It is no secret I believe evaluations need to be a central part of the work we do in the social sector, and that not all evaluative frameworks are created equal. Certainly establishing a reliable system for measuring organizational impact eludes us, but even in the cases that we do have reliable outcomes metrics, I too often come across individuals and agencies who ignore sound data not because it is wrong, but rather, because it does not conform to their beliefs.
Those of us who work on poverty alleviation no doubt get into this field out of a commitment to reduce poverty. As we join organizations we believe in or develop poverty interventions of our own however, our loyalties shift in subtle ways. Where once the poor themselves were paramount in our ambitions, our ambitions instead become about the success of our solutions. If our solutions do not reduce poverty, we are perversely incentivized to argue with the evidence before us, rather than admit what we are doing is not working.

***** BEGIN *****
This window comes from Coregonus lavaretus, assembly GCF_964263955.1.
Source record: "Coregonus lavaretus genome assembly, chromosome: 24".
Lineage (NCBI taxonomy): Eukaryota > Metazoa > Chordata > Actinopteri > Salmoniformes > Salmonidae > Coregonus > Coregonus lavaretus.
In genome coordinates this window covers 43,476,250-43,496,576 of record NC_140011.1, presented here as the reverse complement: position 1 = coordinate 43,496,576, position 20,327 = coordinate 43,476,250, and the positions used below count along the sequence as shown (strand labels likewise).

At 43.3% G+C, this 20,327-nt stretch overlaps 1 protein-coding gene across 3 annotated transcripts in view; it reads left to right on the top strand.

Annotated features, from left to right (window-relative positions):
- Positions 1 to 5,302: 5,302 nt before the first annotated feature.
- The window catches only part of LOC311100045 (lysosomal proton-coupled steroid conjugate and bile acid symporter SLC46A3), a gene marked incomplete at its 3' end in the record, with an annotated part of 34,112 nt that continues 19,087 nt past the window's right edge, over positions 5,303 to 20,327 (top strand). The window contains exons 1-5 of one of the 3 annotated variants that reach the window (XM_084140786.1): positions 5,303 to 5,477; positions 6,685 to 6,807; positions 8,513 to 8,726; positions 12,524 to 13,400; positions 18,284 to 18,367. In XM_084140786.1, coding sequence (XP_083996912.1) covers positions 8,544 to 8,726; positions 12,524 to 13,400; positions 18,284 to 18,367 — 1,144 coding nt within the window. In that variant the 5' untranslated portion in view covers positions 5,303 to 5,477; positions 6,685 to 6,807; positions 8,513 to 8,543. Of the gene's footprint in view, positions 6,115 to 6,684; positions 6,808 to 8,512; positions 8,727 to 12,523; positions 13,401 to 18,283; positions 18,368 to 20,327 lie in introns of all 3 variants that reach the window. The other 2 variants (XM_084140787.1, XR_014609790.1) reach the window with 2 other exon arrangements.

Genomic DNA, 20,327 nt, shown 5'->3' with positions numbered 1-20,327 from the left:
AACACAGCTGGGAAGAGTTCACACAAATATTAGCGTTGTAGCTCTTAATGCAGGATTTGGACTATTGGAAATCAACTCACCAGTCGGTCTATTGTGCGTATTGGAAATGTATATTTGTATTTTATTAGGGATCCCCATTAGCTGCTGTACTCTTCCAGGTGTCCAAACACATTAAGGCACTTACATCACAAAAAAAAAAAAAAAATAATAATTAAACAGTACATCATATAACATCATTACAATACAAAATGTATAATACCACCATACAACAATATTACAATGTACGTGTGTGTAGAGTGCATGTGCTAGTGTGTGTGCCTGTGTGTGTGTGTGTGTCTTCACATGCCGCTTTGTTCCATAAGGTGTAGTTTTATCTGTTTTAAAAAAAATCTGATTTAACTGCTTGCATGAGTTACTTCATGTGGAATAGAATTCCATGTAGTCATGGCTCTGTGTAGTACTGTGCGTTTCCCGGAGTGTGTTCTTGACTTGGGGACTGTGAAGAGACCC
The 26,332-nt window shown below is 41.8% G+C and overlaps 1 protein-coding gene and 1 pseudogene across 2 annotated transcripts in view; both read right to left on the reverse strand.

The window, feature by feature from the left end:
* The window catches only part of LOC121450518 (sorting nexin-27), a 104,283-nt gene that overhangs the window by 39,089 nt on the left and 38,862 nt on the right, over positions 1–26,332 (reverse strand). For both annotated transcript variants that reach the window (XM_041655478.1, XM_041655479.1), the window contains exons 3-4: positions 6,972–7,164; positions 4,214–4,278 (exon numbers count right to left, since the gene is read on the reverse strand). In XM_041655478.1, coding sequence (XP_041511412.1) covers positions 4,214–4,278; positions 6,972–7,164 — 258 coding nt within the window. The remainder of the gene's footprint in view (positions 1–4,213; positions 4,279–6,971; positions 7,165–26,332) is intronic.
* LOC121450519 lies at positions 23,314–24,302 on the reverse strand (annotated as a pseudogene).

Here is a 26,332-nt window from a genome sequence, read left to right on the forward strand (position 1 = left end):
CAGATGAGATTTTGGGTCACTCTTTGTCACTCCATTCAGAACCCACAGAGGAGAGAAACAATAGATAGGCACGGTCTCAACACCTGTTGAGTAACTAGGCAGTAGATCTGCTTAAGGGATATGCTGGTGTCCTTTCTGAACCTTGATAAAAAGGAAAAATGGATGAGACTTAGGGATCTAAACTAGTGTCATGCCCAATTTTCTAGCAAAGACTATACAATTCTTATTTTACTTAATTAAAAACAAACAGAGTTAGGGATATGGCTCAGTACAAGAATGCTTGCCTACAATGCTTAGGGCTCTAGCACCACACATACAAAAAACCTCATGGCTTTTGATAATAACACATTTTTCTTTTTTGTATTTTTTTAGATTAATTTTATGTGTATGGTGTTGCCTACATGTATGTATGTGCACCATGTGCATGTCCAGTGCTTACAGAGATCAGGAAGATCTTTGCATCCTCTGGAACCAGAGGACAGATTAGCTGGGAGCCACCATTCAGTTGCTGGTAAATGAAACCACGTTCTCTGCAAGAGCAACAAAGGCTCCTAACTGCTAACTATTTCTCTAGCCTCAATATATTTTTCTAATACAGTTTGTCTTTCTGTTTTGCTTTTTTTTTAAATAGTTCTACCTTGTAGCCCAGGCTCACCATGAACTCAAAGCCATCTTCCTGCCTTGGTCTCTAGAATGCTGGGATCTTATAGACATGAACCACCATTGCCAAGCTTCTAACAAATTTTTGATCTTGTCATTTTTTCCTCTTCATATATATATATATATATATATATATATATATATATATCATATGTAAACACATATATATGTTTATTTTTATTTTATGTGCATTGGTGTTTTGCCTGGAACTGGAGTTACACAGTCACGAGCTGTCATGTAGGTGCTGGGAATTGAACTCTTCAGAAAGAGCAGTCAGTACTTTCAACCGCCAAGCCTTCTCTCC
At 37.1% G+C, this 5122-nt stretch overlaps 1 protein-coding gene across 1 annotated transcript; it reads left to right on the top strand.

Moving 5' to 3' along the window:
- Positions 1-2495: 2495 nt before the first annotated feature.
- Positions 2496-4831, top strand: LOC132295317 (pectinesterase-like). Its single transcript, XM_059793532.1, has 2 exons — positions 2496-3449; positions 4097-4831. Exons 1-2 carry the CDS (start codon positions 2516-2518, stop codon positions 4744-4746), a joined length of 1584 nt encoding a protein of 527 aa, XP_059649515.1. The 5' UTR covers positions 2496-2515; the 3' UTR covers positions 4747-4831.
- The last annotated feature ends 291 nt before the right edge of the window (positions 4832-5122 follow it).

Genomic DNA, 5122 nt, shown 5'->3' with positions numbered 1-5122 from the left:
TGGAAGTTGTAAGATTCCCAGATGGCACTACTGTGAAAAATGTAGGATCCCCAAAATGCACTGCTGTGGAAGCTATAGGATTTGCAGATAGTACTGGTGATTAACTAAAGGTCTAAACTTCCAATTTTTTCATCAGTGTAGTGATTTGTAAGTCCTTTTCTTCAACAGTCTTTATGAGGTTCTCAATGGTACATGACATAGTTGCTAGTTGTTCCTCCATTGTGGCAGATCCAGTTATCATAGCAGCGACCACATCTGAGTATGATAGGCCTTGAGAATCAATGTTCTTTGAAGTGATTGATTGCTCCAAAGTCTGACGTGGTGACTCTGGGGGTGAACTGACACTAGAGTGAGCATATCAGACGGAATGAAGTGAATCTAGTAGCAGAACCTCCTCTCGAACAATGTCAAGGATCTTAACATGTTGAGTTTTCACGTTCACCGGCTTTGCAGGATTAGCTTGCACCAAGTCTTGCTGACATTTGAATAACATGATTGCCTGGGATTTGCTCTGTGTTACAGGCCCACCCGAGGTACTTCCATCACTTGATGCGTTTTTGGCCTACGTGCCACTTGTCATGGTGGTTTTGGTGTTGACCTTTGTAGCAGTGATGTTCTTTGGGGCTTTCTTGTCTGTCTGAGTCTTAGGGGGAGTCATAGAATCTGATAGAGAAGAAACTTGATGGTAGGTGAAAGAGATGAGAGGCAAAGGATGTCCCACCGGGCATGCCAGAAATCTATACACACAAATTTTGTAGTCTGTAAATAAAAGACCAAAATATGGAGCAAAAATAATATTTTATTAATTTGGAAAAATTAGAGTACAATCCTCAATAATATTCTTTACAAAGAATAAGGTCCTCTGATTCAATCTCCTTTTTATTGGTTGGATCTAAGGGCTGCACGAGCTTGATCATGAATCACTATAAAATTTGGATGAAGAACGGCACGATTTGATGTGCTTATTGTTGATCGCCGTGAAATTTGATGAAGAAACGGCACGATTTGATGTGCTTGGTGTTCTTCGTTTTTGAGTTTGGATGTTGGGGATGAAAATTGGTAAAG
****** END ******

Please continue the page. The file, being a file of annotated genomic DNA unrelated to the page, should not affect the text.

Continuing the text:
In this way, our sector as a whole is not trying to end poverty per se. Instead, we are trying to be the one’s to end poverty. If we blind ourselves by ambition and moral outrage, we render ourselves incapable of allowing outcomes metrics and social indicators to guide our poverty interventions. If we fail to use data, we will fail to end poverty.